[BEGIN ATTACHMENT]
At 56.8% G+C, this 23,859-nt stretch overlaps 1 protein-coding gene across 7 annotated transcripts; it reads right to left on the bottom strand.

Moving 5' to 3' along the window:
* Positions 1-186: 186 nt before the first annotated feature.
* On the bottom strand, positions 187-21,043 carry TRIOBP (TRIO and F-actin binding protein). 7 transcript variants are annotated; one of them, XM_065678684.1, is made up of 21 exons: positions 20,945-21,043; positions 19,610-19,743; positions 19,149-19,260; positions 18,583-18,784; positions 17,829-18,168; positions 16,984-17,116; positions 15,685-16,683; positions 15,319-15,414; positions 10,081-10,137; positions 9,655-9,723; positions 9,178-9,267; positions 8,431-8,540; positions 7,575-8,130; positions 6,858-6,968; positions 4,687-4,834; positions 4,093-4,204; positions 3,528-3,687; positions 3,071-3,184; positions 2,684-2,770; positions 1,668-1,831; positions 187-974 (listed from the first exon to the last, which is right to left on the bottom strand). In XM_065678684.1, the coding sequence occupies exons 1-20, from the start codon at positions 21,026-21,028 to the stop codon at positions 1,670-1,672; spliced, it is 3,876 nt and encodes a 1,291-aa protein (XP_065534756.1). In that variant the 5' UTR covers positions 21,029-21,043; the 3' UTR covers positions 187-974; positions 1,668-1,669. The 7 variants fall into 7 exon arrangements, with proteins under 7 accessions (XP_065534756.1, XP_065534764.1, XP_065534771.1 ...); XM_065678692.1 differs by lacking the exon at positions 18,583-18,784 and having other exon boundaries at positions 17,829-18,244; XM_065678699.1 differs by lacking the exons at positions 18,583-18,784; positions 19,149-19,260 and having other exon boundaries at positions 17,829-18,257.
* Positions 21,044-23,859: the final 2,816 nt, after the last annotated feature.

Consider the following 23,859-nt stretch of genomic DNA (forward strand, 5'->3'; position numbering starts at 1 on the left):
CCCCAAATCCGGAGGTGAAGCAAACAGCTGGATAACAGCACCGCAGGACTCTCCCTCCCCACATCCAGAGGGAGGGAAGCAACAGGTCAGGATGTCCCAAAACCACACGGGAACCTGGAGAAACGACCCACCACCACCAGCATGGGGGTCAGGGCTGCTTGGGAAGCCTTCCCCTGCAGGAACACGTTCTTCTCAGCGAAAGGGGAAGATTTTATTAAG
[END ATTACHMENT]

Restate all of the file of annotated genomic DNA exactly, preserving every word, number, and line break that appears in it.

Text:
At 56.8% G+C, this 23,859-nt stretch overlaps 1 protein-coding gene across 7 annotated transcripts; it reads right to left on the bottom strand.

Moving 5' to 3' along the window:
* Positions 1-186: 186 nt before the first annotated feature.
* On the bottom strand, positions 187-21,043 carry TRIOBP (TRIO and F-actin binding protein). 7 transcript variants are annotated; one of them, XM_065678684.1, is made up of 21 exons: positions 20,945-21,043; positions 19,610-19,743; positions 19,149-19,260; positions 18,583-18,784; positions 17,829-18,168; positions 16,984-17,116; positions 15,685-16,683; positions 15,319-15,414; positions 10,081-10,137; positions 9,655-9,723; positions 9,178-9,267; positions 8,431-8,540; positions 7,575-8,130; positions 6,858-6,968; positions 4,687-4,834; positions 4,093-4,204; positions 3,528-3,687; positions 3,071-3,184; positions 2,684-2,770; positions 1,668-1,831; positions 187-974 (listed from the first exon to the last, which is right to left on the bottom strand). In XM_065678684.1, the coding sequence occupies exons 1-20, from the start codon at positions 21,026-21,028 to the stop codon at positions 1,670-1,672; spliced, it is 3,876 nt and encodes a 1,291-aa protein (XP_065534756.1). In that variant the 5' UTR covers positions 21,029-21,043; the 3' UTR covers positions 187-974; positions 1,668-1,669. The 7 variants fall into 7 exon arrangements, with proteins under 7 accessions (XP_065534756.1, XP_065534764.1, XP_065534771.1 ...); XM_065678692.1 differs by lacking the exon at positions 18,583-18,784 and having other exon boundaries at positions 17,829-18,244; XM_065678699.1 differs by lacking the exons at positions 18,583-18,784; positions 19,149-19,260 and having other exon boundaries at positions 17,829-18,257.
* Positions 21,044-23,859: the final 2,816 nt, after the last annotated feature.

Consider the following 23,859-nt stretch of genomic DNA (forward strand, 5'->3'; position numbering starts at 1 on the left):
CCCCAAATCCGGAGGTGAAGCAAACAGCTGGATAACAGCACCGCAGGACTCTCCCTCCCCACATCCAGAGGGAGGGAAGCAACAGGTCAGGATGTCCCAAAACCACACGGGAACCTGGAGAAACGACCCACCACCACCAGCATGGGGGTCAGGGCTGCTTGGGAAGCCTTCCCCTGCAGGAACACGTTCTTCTCAGCGAAAGGGGAAGATTTTATTAAG